To further confirm that miR-17 targeting of CYP7A1 can affect cell steatosis, rescue experiments were performed. HepG2 cells stably transfected with miR-17 were transiently transfected with CYP7A1 expression constructs and a control vector for the steatosis assay. Upregulation of protein expression after transfection with the CYP7A1 expression construct was confirmed via western blot (Fig. 4c). When HepG2 cells were transfected with the CYP7A1 expression construct after miR-17 overexpression, a significant decrease in steatosis was observed compared with the control vector (Fig. 4d). This further confirmed that the CYP7A1-mediated pathway is essential for miR-17 to affect HepG2 cell steatosis. Our results above indicate that miR-17 induced the development of fatty liver and these effects could partially be attributed to the mediation of CYP7A1.


The miR-17-92 family is one of the most commonly upregulated in human cancers, including HCC, and the members are considered “oncogenic” miRNAs [22, 23]. Recent studies suggest that different miRNAs in the miR-17-92 cluster may have distinct functions [24]. Inhibition of miR-17 and miR-20a in cells overexpressing the miR-17-92 cluster can induce apoptosis, while inhibition of miR-18a and miR-19a did not have the same effect and inhibition of miR-92-1 resulted in only a modest reduction of cell growth [25].

To fully exploit how single members of the cluster can affect physiologic and pathologic processes, we produced a transgenic mouse model that exhibits stable overexpression of miR-17. We found that the livers of transgenic mice exhibited higher levels of steatosis than those of wild-type mice. Additionally, the transgenic animals exhibited a strong predisposition to the development of liver tumors with spontaneously developed visible neoplastic lesions, which were undetectable in the wild-type mice [21].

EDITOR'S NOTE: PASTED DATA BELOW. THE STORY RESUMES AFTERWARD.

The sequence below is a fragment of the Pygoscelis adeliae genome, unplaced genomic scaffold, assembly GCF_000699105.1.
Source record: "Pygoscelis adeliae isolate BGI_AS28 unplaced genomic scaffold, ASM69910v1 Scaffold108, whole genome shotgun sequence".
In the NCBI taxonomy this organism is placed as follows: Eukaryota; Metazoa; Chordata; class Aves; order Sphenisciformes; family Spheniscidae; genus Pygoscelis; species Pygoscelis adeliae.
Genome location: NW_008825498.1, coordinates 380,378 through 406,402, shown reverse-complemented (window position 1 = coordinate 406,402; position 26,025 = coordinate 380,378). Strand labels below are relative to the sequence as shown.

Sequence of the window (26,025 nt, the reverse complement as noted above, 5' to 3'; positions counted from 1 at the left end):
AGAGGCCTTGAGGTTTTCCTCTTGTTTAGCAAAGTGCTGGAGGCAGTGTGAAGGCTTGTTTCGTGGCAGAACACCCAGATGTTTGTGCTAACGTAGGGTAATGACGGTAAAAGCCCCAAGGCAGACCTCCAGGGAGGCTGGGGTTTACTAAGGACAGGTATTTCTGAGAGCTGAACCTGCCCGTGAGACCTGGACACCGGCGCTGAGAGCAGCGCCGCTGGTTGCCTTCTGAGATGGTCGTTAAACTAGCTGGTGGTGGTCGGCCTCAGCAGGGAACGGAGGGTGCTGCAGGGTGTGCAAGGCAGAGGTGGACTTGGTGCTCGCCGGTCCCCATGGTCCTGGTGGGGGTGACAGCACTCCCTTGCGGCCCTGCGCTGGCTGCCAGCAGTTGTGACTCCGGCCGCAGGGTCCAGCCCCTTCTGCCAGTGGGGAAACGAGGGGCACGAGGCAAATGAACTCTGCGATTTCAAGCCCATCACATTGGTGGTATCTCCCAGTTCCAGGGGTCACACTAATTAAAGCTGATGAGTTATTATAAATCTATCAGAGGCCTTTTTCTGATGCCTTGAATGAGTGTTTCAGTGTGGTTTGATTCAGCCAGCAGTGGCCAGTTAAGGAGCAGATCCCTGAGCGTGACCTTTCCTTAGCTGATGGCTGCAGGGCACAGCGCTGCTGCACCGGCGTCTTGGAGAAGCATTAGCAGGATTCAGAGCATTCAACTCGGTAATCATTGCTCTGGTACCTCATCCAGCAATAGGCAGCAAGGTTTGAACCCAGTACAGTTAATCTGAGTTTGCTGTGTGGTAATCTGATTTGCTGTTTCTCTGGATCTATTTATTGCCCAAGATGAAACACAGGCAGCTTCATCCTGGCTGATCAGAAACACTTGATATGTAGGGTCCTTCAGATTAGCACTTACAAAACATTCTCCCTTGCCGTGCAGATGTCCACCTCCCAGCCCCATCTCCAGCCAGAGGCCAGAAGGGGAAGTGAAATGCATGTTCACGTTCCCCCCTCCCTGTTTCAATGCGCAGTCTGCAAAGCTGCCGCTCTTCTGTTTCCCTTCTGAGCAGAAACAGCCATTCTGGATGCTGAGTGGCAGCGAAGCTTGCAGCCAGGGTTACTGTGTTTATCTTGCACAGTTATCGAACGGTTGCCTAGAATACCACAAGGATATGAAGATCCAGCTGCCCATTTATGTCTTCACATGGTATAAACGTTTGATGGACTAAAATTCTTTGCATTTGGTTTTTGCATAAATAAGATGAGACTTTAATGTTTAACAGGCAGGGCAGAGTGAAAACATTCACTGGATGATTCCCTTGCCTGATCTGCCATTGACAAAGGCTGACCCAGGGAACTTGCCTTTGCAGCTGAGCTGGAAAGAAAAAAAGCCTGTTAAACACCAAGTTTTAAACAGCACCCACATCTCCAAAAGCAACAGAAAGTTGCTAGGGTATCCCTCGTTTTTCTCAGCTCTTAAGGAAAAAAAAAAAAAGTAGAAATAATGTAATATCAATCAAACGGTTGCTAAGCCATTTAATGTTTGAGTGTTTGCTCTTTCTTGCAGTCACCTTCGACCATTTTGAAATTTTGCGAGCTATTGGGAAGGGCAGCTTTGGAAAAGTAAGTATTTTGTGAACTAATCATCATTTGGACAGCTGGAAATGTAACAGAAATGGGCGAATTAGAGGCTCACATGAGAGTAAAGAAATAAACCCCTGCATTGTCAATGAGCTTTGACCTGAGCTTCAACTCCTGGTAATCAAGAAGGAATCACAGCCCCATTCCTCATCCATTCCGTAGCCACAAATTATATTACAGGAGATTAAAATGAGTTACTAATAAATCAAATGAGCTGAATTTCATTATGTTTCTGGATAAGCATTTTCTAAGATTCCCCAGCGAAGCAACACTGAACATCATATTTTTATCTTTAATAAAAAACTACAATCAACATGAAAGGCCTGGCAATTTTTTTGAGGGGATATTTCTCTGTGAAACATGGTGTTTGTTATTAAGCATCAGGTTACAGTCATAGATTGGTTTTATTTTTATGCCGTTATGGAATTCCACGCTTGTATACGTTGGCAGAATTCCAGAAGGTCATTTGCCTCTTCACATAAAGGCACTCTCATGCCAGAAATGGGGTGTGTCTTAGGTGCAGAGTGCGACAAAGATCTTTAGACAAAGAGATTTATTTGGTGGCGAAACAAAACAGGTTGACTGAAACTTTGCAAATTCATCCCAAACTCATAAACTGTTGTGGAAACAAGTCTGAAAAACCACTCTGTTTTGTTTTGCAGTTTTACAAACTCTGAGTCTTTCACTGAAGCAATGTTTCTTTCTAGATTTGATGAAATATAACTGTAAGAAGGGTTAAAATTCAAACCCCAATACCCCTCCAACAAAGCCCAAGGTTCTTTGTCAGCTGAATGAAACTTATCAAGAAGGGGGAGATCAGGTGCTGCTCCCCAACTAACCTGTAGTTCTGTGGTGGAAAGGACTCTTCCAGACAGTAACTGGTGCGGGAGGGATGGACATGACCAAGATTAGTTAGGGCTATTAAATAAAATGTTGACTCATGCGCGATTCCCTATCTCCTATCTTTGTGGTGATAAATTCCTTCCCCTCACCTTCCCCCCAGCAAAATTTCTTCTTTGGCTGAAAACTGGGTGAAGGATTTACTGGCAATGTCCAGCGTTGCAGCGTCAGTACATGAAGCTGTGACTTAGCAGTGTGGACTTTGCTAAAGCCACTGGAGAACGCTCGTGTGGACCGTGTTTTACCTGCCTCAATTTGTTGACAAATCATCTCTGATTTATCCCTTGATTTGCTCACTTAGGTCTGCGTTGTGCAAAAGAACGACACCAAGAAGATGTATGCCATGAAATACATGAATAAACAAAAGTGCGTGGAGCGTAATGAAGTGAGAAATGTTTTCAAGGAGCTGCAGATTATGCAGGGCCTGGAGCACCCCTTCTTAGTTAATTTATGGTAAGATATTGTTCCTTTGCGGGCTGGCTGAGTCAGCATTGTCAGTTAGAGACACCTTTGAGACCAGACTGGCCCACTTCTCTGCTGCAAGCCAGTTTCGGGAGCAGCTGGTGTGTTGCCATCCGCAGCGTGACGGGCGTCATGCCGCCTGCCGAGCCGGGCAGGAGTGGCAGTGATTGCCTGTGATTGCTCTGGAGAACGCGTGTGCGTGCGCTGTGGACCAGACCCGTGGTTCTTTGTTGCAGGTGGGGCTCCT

Steatosis is the earliest stage of NAFLD, which is frequently observed in the context of metabolic dysfunctions that predispose to HCC in humans. Hepatic steatosis is often self-limited, but it can progress to NASH [26]. Since cell injury may occur when the capacity of hepatocytes to safely store fat is overwhelmed by continued uptake, local synthesis or impaired egress of fatty acids, these fatty acids then become toxic to the cell, causing cell death through the direct effects of lipid mediators on apoptosis [27]. Steatosis could therefore provide the setting for NASH, which can lead to hepatic fibrosis or cirrhosis, and finally may proceed to hepatocellular carcinoma [28].

As observed in the liver of some miR-17 transgenic mice, steatosis was accompanied by HCC [21], indicated that steatosis may be a mechanism in the progression of miR-17-mediated HCC. However, those tumors did not arise on the cirrhotic background that is typical of most human HCCs, suggesting that miR-17 can directly cause hepatocellular carcinoma through pathways that are independent of NAFLD. Similar results were also obtained in a study involving a miR-221-overexpressing transgenic mouse model: it was found that the liver tumor-promoting effect of miR-221 was accompanied by extended steatosis [29] .